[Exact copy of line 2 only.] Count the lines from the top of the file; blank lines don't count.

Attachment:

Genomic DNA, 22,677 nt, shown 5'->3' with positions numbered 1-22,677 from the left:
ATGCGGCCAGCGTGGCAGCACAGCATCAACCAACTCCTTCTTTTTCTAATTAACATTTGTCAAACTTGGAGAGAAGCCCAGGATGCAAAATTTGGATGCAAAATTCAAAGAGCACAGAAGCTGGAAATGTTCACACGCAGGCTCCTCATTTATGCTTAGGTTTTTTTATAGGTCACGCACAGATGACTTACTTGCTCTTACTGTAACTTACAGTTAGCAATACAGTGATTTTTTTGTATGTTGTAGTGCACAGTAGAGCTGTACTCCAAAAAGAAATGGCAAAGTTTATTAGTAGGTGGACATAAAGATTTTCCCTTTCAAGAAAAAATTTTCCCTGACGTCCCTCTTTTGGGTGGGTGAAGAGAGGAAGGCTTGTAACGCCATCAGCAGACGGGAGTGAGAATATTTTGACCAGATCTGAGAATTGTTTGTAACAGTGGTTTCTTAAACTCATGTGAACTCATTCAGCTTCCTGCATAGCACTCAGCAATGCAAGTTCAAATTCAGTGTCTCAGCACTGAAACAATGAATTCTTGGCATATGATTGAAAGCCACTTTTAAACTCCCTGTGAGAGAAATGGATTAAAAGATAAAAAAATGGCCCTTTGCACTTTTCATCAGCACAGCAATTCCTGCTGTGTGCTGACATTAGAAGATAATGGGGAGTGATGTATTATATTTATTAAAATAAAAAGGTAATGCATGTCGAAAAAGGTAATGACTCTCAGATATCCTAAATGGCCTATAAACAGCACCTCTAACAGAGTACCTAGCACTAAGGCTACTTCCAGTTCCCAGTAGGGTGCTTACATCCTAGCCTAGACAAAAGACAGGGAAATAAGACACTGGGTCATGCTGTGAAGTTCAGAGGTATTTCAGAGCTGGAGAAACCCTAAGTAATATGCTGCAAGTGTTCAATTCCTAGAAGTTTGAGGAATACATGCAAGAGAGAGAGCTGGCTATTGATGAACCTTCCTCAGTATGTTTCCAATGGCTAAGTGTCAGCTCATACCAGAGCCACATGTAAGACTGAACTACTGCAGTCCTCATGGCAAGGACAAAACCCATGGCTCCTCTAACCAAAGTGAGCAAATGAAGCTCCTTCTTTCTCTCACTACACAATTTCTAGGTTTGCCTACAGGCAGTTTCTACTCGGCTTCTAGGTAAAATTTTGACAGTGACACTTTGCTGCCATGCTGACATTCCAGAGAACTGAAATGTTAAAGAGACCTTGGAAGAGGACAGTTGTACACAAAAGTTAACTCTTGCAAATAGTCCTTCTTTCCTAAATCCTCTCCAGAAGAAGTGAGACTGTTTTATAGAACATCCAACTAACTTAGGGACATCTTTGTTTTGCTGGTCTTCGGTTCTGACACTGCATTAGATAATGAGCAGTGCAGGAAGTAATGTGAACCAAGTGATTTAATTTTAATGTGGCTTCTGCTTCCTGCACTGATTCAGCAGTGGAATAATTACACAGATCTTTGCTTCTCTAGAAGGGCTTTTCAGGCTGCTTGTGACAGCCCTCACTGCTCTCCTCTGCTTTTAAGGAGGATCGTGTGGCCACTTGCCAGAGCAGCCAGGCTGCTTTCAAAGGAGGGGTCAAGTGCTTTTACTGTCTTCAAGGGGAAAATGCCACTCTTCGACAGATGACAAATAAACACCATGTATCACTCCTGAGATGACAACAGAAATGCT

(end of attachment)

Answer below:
ATGCGGCCAGCGTGGCAGCACAGCATCAACCAACTCCTTCTTTTTCTAATTAACATTTGTCAAACTTGGAGAGAAGCCCAGGATGCAAAATTTGGATGCAAAATTCAAAGAGCACAGAAGCTGGAAATGTTCACACGCAGGCTCCTCATTTATGCTTAGGTTTTTTTATAGGTCACGCACAGATGACTTACTTGCTCTTACTGTAACTTACAGTTAGCAATACAGTGATTTTTTTGTATGTTGTAGTGCACAGTAGAGCTGTACTCCAAAAAGAAATGGCAAAGTTTATTAGTAGGTGGACATAAAGATTTTCCCTTTCAAGAAAAAATTTTCCCTGACGTCCCTCTTTTGGGTGGGTGAAGAGAGGAAGGCTTGTAACGCCATCAGCAGACGGGAGTGAGAATATTTTGACCAGATCTGAGAATTGTTTGTAACAGTGGTTTCTTAAACTCATGTGAACTCATTCAGCTTCCTGCATAGCACTCAGCAATGCAAGTTCAAATTCAGTGTCTCAGCACTGAAACAATGAATTCTTGGCATATGATTGAAAGCCACTTTTAAACTCCCTGTGAGAGAAATGGATTAAAAGATAAAAAAATGGCCCTTTGCACTTTTCATCAGCACAGCAATTCCTGCTGTGTGCTGACATTAGAAGATAATGGGGAGTGATGTATTATATTTATTAAAATAAAAAGGTAATGCATGTCGAAAAAGGTAATGACTCTCAGATATCCTAAATGGCCTATAAACAGCACCTCTAACAGAGTACCTAGCACTAAGGCTACTTCCAGTTCCCAGTAGGGTGCTTACATCCTAGCCTAGACAAAAGACAGGGAAATAAGACACTGGGTCATGCTGTGAAGTTCAGAGGTATTTCAGAGCTGGAGAAACCCTAAGTAATATGCTGCAAGTGTTCAATTCCTAGAAGTTTGAGGAATACATGCAAGAGAGAGAGCTGGCTATTGATGAACCTTCCTCAGTATGTTTCCAATGGCTAAGTGTCAGCTCATACCAGAGCCACATGTAAGACTGAACTACTGCAGTCCTCATGGCAAGGACAAAACCCATGGCTCCTCTAACCAAAGTGAGCAAATGAAGCTCCTTCTTTCTCTCACTACACAATTTCTAGGTTTGCCTACAGGCAGTTTCTACTCGGCTTCTAGGTAAAATTTTGACAGTGACACTTTGCTGCCATGCTGACATTCCAGAGAACTGAAATGTTAAAGAGACCTTGGAAGAGGACAGTTGTACACAAAAGTTAACTCTTGCAAATAGTCCTTCTTTCCTAAATCCTCTCCAGAAGAAGTGAGACTGTTTTATAGAACATCCAACTAACTTAGGGACATCTTTGTTTTGCTGGTCTTCGGTTCTGACACTGCATTAGATAATGAGCAGTGCAGGAAGTAATGTGAACCAAGTGATTTAATTTTAATGTGGCTTCTGCTTCCTGCACTGATTCAGCAGTGGAATAATTACACAGATCTTTGCTTCTCTAGAAGGGCTTTTCAGGCTGCTTGTGACAGCCCTCACTGCTCTCCTCTGCTTTTAAGGAGGATCGTGTGGCCACTTGCCAGAGCAGCCAGGCTGCTTTCAAAGGAGGGGTCAAGTGCTTTTACTGTCTTCAAGGGGAAAATGCCACTCTTCGACAGATGACAAATAAACACCATGTATCACTCCTGAGATGACAACAGAAATGCT